Mandi Johnson/staff photo
                                Sam Fowler

Mandi Johnson/staff photo Sam Fowler

Orcas’ newest deputy comes from Lopez

Sam Fowler is a sixth-generation Lopezian and Orcas Island’s newest sheriff’s deputy.

“He really impressed me during the interview. … His answers were all just spot on with everything we’re looking for,” said San Juan County Sheriff Ron Krebs. “He’s a very intelligent kid with an amazing work ethic – that kid works hard. He’s got a very upbeat, very positive attitude – always has a smile on his face. Just one of those guys who’s very approachable and I think will fit in very well.”

Fowler is stationed to Orcas rather than his home island of Lopez to get some experience under his belt, explained Krebs. Fowler said he thought, “This is going to be really weird” about moving to Orcas.

“Your roads are all really curvy,” he said. “You’re either going up a hill or around a corner, which is totally different because Lopez is really flat. I’ve really enjoyed it. We’ve got a really good group of guys working here. It’s fun, and I’m learning a lot. It’s nice to be able to see the new scenery.”

Born and raised on a Lopez farm, Fowler said he knows 90 percent of the Lopez population. He moved to Bellevue before his senior year and graduated from the city’s high school in 2012.

Deciding that city life wasn’t for him, he moved back to Lopez, where he got a job with Aeronautical Services.

Unsure of whether he truly wanted to be a police officer, Fowler earned the reserve certification through the criminal justice training commission. Additionally, he performed field training operation, allowing him to perform deputy duties on his own.

Fowler started his law enforcement career as a reserve officer on Lopez in 2016 after completing training. He then began working for the San Juan County Sheriff’s Office in May as a full-time temporary reserve deputy on Orcas while another officer was out on medical leave. He graduated from the police academy on July 19.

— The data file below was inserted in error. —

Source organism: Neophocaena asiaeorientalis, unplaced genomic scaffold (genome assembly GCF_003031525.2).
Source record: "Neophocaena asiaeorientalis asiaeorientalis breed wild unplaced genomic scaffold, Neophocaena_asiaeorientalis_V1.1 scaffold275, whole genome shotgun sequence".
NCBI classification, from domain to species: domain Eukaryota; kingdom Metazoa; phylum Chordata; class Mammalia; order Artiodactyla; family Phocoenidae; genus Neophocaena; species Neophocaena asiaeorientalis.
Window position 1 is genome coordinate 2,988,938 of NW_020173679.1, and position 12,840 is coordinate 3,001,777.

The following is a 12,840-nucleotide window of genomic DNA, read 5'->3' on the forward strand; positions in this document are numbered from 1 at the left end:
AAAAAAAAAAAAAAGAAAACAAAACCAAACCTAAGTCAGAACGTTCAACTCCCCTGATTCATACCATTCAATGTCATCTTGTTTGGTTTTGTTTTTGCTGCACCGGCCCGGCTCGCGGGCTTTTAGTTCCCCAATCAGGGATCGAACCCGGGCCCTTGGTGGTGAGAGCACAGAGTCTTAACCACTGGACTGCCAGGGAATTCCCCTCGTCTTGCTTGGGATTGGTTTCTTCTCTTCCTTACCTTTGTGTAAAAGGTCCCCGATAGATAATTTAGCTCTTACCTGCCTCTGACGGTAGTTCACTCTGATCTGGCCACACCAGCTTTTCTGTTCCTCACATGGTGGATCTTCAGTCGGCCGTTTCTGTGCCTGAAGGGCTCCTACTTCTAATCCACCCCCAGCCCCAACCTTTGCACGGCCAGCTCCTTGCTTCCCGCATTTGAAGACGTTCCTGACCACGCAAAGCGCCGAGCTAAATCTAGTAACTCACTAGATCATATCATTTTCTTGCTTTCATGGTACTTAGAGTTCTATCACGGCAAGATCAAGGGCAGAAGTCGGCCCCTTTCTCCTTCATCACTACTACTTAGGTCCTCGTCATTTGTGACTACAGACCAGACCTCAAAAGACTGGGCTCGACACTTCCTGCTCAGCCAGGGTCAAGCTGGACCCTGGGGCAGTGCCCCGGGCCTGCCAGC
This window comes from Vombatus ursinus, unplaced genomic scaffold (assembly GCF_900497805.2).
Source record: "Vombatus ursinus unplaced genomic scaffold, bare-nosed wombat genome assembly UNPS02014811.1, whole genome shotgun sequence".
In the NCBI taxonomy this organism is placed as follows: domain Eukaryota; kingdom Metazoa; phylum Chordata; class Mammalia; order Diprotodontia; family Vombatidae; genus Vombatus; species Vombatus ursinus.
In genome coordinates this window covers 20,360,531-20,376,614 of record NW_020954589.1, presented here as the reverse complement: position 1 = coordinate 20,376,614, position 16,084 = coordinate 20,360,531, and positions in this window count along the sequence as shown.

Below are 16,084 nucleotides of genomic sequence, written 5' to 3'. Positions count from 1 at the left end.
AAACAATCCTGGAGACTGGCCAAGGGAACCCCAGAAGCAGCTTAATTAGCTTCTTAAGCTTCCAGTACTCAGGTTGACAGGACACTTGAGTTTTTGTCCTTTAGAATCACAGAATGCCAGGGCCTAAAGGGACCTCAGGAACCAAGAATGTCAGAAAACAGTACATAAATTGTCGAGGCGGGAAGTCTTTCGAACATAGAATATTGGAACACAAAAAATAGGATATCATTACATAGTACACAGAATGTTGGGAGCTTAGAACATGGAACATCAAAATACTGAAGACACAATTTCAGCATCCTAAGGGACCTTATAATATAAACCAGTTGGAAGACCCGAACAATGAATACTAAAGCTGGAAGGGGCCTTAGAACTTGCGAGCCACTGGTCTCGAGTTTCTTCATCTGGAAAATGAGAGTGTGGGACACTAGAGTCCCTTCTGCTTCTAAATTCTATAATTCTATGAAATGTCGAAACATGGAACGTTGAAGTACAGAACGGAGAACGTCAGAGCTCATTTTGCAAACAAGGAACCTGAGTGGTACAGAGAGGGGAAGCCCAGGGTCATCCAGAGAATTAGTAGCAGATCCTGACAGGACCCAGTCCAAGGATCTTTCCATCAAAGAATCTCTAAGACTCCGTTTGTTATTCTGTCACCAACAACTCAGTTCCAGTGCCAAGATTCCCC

Prior to his move from Lopez, Fowler volunteered as a firefighter and emergency medical technician.

“I was really thinking that that’s what I wanted to do. I really enjoyed that work. … I was really into that.” Fowler said. “I really got along well with the guys on Lopez.”

It was volunteering for Lopez Fire that started Fowler’s interest in becoming a sheriff’s deputy. He said that on Lopez the fire department assisted the deputies because there are just a sergeant and two deputies.

“A couple of times we were paged out as the fire department to help law enforcement,” Fowler said. “(I thought,) ‘this is just ridiculous that we don’t have something in place to be able to help them when they need it.’”

Helping people is Fowler’s goal. He was nervous transitioning from a firefighter and EMT to being a deputy because of the reactions each career gets from the public. When a firefighter or EMT shows up to a call, it’s usually to a positive reception — but that’s not always the case for a police officer, he said.

“I didn’t know how it was going to work in law enforcement. When you get called, people aren’t always happy to see you,” Fowler said. “I figured out it was just another way to help people.”

When he’s not on duty, Fowler enjoys hiking, kayaking and diving. He owns an equipment rental and repair shop on Lopez that keeps him busy as well. Someday he hopes to return to Lopez, where he is building a house and has his business, but for now, he’s content with serving as a deputy on Orcas, where he’s also a volunteer for Orcas Island Fire and Rescue.

“I really enjoy being involved in the community. I’m doing everything I can to give back,” Fowler said. “I don’t think I’d want to do this job anywhere else. It’s really a unique opportunity out here. There’s a lot of support from the community for the police officers.”